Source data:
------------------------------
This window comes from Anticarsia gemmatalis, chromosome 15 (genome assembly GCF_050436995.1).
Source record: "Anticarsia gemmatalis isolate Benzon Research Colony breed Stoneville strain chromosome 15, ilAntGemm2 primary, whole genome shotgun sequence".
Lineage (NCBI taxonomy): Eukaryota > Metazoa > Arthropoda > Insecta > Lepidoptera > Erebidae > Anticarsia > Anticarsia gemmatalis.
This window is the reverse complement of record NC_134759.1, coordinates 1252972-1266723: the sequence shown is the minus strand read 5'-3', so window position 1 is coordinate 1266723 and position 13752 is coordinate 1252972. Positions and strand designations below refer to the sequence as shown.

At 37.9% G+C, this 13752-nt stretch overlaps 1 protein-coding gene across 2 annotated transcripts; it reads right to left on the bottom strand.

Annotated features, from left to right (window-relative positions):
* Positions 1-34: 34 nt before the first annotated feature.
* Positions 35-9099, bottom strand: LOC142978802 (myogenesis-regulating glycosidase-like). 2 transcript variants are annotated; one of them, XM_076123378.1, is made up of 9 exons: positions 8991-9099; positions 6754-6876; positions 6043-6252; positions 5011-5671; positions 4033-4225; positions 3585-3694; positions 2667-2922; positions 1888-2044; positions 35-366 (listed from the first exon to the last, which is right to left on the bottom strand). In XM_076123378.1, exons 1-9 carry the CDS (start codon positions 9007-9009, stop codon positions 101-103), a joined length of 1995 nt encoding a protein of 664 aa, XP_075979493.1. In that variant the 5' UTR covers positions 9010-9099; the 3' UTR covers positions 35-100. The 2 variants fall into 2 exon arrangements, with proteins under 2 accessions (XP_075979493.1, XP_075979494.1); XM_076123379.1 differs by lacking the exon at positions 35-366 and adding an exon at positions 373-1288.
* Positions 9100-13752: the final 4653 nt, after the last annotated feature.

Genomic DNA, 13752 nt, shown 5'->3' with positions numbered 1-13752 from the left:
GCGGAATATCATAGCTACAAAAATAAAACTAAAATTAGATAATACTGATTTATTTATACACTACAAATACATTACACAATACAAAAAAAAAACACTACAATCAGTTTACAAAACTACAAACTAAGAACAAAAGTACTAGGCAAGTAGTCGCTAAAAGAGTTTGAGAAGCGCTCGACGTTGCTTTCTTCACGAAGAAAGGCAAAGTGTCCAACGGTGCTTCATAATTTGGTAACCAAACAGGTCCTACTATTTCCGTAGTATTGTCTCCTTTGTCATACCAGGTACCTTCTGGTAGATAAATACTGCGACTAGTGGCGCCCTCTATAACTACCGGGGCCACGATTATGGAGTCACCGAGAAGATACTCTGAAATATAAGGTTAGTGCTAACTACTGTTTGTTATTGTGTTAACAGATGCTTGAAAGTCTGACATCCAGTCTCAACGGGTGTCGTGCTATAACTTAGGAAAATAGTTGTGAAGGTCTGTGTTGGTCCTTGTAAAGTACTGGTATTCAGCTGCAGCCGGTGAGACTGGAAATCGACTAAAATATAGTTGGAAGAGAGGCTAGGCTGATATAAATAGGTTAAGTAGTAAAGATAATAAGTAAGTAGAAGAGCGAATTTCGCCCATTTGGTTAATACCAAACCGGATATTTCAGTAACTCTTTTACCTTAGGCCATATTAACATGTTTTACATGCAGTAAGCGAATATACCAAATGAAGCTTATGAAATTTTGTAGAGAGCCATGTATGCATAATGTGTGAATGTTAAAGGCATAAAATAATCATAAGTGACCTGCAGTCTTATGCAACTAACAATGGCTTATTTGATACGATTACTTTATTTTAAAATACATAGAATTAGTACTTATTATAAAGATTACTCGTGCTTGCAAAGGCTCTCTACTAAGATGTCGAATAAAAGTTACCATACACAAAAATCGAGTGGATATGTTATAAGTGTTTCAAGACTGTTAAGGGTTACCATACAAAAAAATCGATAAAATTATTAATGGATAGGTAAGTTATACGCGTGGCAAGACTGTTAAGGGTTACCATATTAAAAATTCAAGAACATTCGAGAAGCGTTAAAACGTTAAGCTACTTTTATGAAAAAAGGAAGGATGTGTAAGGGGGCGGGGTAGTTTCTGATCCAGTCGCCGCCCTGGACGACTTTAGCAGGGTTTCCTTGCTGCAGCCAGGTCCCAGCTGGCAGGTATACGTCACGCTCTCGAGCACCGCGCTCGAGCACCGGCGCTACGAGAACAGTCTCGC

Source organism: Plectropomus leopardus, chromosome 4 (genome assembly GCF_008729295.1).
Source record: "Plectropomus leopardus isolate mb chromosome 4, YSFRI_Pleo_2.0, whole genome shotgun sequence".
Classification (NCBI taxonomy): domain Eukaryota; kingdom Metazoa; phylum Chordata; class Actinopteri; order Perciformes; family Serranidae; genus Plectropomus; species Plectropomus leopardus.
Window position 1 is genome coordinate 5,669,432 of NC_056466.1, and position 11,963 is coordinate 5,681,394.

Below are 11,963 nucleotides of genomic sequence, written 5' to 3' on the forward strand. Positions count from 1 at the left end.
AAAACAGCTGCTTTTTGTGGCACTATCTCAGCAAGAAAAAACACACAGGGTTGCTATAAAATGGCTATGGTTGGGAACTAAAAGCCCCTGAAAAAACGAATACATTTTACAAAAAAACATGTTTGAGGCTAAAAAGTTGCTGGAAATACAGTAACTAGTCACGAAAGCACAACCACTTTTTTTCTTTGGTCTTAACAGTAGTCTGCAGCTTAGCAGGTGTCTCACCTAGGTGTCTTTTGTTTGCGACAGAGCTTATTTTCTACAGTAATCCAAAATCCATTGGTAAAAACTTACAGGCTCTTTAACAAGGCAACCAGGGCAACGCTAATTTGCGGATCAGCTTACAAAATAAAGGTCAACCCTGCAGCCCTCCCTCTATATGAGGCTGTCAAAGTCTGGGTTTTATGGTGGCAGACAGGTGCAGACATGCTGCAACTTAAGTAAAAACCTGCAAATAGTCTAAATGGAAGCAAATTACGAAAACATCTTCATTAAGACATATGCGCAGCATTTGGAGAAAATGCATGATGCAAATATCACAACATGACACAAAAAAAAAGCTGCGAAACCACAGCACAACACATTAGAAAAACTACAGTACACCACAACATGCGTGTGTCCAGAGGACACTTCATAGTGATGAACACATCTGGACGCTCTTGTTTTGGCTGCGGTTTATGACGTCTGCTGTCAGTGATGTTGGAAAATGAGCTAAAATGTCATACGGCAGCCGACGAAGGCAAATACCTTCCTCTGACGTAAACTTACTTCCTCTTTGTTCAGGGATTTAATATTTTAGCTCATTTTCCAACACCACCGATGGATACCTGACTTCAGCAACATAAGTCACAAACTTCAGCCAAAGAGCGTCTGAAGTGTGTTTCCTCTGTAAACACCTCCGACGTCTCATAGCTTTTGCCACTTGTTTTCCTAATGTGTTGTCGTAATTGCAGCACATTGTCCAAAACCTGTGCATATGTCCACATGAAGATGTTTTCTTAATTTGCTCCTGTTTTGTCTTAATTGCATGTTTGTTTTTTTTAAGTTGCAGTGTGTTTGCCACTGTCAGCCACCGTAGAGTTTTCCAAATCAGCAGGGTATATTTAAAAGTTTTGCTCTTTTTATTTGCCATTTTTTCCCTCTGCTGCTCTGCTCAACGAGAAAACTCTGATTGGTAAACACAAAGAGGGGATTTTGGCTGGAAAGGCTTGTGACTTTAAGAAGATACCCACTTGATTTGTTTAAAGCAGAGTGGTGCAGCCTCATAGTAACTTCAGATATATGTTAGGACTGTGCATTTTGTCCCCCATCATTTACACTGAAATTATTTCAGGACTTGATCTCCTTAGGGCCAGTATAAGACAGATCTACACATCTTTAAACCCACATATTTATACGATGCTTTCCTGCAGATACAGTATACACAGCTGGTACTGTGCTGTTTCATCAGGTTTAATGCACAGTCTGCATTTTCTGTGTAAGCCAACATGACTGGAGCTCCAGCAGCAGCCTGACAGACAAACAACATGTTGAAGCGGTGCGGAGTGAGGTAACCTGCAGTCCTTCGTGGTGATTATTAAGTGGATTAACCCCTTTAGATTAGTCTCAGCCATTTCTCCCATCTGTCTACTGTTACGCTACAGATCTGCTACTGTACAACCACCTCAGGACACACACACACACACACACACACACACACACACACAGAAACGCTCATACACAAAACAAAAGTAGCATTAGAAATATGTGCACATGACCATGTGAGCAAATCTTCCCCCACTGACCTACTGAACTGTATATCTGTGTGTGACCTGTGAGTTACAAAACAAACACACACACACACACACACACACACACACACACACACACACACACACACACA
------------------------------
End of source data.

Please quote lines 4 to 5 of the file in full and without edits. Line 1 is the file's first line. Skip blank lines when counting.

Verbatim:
This window is the reverse complement of record NC_134759.1, coordinates 1252972-1266723: the sequence shown is the minus strand read 5'-3', so window position 1 is coordinate 1266723 and position 13752 is coordinate 1252972. Positions and strand designations below refer to the sequence as shown.

At 37.9% G+C, this 13752-nt stretch overlaps 1 protein-coding gene across 2 annotated transcripts; it reads right to left on the bottom strand.